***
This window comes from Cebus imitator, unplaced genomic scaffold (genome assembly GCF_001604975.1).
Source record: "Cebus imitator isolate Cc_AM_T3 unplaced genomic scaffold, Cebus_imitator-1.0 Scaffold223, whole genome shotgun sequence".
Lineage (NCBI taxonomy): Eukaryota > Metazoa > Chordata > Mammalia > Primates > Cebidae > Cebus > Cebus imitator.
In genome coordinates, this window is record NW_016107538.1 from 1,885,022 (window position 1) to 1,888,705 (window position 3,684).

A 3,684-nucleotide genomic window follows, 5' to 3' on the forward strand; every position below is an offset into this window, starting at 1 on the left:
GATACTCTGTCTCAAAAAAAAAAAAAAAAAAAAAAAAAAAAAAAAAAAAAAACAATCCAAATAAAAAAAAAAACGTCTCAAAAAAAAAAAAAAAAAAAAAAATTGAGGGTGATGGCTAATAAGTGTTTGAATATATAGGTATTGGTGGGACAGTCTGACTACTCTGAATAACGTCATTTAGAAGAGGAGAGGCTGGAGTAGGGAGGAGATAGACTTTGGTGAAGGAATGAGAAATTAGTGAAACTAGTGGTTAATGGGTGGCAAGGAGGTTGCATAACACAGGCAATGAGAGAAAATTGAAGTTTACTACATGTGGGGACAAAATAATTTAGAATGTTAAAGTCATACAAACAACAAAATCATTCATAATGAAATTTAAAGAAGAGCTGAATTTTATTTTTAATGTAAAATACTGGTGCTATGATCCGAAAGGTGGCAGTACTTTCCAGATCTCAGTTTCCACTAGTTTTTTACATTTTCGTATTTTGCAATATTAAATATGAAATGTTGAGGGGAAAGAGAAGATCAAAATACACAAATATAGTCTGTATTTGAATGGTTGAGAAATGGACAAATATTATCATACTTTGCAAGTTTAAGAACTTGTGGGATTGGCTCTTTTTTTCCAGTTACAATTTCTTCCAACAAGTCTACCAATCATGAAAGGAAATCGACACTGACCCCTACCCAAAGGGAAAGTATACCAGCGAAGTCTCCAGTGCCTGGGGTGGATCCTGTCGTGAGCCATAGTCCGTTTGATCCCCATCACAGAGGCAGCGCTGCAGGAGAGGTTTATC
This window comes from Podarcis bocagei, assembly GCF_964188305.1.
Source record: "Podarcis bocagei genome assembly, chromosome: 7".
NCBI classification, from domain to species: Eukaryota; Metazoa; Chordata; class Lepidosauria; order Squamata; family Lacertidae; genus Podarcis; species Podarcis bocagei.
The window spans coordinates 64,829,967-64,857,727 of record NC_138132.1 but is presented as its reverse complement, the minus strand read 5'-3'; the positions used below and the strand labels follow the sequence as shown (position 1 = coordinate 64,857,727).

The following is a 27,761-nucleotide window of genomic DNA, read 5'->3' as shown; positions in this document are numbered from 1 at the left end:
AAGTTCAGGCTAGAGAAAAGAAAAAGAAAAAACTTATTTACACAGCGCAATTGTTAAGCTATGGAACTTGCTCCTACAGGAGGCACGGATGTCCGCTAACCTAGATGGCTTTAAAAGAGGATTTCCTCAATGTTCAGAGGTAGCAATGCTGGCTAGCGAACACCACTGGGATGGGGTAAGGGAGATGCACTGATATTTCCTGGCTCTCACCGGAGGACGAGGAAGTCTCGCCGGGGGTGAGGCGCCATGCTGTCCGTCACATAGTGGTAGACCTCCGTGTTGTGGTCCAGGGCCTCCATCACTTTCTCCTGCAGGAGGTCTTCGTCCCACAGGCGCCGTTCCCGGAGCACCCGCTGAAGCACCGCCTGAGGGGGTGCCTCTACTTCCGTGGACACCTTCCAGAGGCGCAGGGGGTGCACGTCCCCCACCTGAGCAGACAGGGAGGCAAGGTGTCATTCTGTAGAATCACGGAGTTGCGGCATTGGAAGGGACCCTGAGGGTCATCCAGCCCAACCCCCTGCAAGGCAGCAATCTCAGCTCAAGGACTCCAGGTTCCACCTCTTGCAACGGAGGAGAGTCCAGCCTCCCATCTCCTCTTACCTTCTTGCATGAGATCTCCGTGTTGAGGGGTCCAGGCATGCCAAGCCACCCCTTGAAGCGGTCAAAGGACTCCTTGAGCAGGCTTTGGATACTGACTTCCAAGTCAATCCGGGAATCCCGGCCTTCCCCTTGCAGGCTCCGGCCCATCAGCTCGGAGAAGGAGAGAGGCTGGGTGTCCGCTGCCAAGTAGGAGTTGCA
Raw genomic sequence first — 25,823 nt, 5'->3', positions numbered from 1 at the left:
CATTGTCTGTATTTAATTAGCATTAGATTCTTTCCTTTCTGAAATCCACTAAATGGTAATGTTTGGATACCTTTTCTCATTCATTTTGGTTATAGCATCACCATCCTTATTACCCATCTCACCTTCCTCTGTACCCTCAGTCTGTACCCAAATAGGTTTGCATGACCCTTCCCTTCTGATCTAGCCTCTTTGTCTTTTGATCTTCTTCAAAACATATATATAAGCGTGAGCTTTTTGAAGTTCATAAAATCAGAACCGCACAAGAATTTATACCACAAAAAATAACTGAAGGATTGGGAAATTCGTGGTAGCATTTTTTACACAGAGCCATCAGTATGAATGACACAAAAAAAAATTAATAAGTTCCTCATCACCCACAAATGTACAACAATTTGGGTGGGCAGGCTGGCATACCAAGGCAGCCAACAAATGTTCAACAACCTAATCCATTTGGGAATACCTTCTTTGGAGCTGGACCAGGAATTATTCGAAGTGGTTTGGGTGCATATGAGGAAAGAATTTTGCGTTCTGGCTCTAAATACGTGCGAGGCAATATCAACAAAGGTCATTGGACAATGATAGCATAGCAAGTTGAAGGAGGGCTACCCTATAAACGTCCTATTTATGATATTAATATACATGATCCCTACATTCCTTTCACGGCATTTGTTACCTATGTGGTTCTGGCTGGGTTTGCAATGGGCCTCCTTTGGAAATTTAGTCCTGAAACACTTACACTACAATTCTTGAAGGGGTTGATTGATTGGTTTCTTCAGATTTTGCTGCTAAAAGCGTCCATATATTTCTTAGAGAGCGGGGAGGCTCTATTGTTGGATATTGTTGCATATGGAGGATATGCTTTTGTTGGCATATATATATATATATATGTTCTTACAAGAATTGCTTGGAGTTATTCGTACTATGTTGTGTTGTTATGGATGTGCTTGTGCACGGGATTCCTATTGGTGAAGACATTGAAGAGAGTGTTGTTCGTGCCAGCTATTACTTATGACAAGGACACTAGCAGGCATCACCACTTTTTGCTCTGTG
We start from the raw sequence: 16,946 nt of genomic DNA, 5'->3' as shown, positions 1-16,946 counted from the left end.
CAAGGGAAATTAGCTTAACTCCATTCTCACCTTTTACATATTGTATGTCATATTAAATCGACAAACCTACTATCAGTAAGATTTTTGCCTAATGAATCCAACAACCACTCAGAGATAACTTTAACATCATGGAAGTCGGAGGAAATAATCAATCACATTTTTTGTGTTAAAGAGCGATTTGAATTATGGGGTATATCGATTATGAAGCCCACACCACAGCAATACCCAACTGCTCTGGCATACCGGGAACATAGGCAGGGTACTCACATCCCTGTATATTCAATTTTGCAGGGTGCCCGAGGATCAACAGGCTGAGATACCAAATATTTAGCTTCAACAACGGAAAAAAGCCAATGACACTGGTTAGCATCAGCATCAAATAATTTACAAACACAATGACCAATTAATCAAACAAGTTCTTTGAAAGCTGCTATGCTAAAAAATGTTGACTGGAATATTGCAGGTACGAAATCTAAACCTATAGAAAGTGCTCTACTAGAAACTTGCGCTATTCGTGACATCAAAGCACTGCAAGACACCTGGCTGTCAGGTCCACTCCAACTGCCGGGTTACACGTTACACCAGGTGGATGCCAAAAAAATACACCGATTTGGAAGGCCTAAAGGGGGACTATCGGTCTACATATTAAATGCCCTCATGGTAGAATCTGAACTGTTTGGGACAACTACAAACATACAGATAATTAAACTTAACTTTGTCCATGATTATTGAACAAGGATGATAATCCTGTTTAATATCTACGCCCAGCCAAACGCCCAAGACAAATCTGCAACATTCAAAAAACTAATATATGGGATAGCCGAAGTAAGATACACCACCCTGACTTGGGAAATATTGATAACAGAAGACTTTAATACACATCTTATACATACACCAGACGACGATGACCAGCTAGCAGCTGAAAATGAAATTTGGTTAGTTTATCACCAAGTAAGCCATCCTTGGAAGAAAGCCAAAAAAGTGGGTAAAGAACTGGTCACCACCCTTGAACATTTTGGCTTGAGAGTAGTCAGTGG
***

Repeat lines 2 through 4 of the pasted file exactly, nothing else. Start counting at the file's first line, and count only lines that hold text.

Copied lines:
Source record: "Cebus imitator isolate Cc_AM_T3 unplaced genomic scaffold, Cebus_imitator-1.0 Scaffold223, whole genome shotgun sequence".
Lineage (NCBI taxonomy): Eukaryota > Metazoa > Chordata > Mammalia > Primates > Cebidae > Cebus > Cebus imitator.
In genome coordinates, this window is record NW_016107538.1 from 1,885,022 (window position 1) to 1,888,705 (window position 3,684).